Mr Justice Dove added that the interpretation was simple: “policies H1 and H9 identify the types of location where housing development will be permitted; if housing development is proposed in other types of location it is not supported by the policy and therefore in conflict with it and, to the extent of that policy (as part of the exercise of assessing compliance with the development plan taken as a whole), not in accordance with the development plan.

“Whether it is described as a "negative corollary", or a necessary inference, or an obvious implication, what matters is that it is clear that the purpose of the policy is to identify those types of location where housing development is to be permitted and if an application is made outside one of those identified types of location then that is clearly not in accordance with the policy.”

The judge said that he was unable to accept that the inspector correctly interpreted the texts of policy H1 and H9 and therefore correctly approached the application of section 38(6).

“The second defendant's housing proposal was not supported by and was in conflict with policy H1 and H9, in that it was a housing proposal in a location which was not identified by policies H1 and H9 as the type of location where housing development would be permitted,” Mr Justice Dove said.

“In my judgment it is a fallacy to suggest that simply because the policy is expressed in permissive language that it has nothing to say about, and is irrelevant to, housing proposals in locations other than the types where permission is contemplated as potentially being forthcoming.

In relation to ground 2, the judge said he was also satisfied that the inspector made an error of law in his interpretation of policy H9 beyond that which has already been identified under Ground 1. Mr Justice Dove said ground 3 added little to his overall conclusion on the inpector’s failure to properly interpret the policies.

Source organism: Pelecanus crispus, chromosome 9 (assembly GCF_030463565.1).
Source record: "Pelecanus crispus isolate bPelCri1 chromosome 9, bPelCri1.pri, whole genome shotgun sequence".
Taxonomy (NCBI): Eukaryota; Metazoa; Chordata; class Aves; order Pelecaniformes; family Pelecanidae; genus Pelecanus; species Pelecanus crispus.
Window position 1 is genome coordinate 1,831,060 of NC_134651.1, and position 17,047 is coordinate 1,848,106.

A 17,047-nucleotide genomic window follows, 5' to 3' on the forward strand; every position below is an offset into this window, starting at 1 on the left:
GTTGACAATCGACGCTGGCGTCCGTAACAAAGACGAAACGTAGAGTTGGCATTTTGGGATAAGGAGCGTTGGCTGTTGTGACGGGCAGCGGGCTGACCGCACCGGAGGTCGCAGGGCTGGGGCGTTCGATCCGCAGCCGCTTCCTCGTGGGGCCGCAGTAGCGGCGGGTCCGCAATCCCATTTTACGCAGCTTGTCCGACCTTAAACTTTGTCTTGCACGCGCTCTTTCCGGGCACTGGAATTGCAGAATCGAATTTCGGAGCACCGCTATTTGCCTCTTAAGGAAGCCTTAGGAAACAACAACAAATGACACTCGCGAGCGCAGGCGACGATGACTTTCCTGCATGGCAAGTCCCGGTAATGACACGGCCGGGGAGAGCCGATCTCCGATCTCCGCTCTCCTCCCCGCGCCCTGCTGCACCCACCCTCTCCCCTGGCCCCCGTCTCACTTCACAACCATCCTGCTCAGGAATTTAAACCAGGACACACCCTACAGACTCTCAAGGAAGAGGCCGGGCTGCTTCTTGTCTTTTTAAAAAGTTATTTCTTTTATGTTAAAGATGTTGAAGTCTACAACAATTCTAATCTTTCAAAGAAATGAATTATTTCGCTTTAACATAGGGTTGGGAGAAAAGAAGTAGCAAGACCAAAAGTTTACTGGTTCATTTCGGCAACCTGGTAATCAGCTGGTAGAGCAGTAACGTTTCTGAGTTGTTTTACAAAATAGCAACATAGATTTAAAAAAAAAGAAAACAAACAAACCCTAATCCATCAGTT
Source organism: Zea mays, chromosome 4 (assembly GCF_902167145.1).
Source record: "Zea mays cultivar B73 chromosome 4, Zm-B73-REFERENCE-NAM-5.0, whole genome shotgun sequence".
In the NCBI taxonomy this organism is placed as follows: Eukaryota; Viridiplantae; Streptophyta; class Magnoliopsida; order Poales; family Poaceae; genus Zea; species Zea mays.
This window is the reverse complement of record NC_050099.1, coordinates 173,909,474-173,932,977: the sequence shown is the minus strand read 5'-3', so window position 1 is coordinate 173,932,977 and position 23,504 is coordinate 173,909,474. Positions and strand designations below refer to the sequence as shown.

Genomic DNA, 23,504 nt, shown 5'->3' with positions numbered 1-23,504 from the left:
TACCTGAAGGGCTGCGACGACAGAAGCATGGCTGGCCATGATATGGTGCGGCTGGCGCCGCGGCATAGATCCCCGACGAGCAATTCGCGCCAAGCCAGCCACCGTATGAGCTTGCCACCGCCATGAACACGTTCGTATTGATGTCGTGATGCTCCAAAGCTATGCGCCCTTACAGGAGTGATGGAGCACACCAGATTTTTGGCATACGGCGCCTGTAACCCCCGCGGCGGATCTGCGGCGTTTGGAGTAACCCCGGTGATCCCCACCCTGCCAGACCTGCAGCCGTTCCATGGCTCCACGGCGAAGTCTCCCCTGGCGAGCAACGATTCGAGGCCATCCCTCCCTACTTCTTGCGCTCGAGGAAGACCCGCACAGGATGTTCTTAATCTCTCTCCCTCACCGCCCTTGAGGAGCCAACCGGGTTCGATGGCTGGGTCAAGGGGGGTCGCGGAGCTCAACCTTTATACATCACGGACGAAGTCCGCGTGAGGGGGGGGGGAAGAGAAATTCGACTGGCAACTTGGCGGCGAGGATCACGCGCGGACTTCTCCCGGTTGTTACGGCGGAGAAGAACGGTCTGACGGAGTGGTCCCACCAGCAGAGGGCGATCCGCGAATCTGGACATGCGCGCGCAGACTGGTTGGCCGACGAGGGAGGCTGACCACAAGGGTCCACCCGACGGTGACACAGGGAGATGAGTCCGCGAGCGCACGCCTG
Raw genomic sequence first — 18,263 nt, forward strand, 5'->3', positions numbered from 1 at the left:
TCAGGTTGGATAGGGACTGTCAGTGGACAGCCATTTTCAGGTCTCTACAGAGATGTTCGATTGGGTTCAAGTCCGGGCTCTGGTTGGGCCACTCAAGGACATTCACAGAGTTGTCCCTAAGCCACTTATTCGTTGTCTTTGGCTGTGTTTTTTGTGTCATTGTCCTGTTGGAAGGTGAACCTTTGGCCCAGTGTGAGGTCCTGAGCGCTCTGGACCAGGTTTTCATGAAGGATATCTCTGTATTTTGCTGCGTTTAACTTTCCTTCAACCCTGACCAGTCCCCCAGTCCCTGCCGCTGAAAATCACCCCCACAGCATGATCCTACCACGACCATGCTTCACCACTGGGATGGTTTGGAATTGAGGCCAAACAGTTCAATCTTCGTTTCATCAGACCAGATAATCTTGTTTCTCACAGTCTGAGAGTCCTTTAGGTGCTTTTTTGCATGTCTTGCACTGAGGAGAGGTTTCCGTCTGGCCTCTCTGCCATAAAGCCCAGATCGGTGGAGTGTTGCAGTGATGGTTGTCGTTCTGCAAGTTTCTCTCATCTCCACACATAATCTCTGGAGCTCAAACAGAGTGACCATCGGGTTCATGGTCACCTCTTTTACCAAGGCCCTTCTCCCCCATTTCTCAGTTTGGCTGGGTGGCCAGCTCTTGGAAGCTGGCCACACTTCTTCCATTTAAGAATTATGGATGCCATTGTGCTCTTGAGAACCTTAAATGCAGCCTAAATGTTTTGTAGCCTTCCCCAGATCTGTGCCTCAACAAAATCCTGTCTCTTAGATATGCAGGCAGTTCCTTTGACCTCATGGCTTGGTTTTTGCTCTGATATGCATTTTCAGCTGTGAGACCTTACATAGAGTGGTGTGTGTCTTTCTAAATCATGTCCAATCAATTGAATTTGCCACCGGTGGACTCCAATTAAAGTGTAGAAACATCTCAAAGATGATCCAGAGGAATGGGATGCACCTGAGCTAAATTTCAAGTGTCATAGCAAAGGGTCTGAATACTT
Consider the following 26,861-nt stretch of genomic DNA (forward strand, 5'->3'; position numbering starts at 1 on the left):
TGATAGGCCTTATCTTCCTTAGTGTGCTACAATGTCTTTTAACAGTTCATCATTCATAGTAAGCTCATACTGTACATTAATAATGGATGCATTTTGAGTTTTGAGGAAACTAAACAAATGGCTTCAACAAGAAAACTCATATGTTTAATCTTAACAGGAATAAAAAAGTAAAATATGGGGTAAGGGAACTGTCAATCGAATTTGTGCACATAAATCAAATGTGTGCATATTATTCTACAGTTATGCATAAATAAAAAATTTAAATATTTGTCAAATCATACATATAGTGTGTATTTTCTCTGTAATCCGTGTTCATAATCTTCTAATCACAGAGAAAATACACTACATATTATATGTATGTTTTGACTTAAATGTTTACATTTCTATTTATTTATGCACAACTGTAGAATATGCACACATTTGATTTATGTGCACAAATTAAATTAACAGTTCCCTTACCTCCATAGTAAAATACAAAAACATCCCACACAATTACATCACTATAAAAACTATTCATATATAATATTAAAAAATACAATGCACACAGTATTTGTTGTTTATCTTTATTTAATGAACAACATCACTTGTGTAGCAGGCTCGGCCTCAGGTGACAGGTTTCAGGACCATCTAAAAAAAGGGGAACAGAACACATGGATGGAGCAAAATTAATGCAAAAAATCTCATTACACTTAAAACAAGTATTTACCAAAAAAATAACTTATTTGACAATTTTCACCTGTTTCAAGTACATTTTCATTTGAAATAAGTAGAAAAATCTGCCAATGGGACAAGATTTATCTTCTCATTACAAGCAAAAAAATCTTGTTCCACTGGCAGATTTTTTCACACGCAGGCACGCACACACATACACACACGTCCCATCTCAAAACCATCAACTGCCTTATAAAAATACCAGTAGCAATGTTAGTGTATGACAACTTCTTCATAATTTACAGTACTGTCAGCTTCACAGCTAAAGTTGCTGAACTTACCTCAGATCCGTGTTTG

The judge therefore found for the council and quashed the inspector’s decision. The appeal will now need to be redetermined by a different inspector.

Mr Justice Dove also ordered the Secretary of State to pay the council’s legal costs of £19,218.

Isabella Tafur of Francis Taylor Building appeared for the council, instructed by the authority’s legal team. Sarah Sackman, also of FTB, appeared for the Secretary of State, instructed by the Government Legal Department, while John Barrett of Kings Chambers appeared for Gladman, instructed by Irwin Mitchell.

Simon Thomas, Head of Planning at Canterbury, said: “It’s highly unusual for us to take the government to court in this way, but there were important issues at stake here.

“Our Local Plan has very clear policies on where we will allow development and on the protection of our precious countryside. The Inspector misinterpreted these and reached a decision that we felt we had no option but to challenge on behalf of local residents.

“It is not the end for this specific planning application, though, as the Planning Inspectorate is now required to reconsider the appeal.”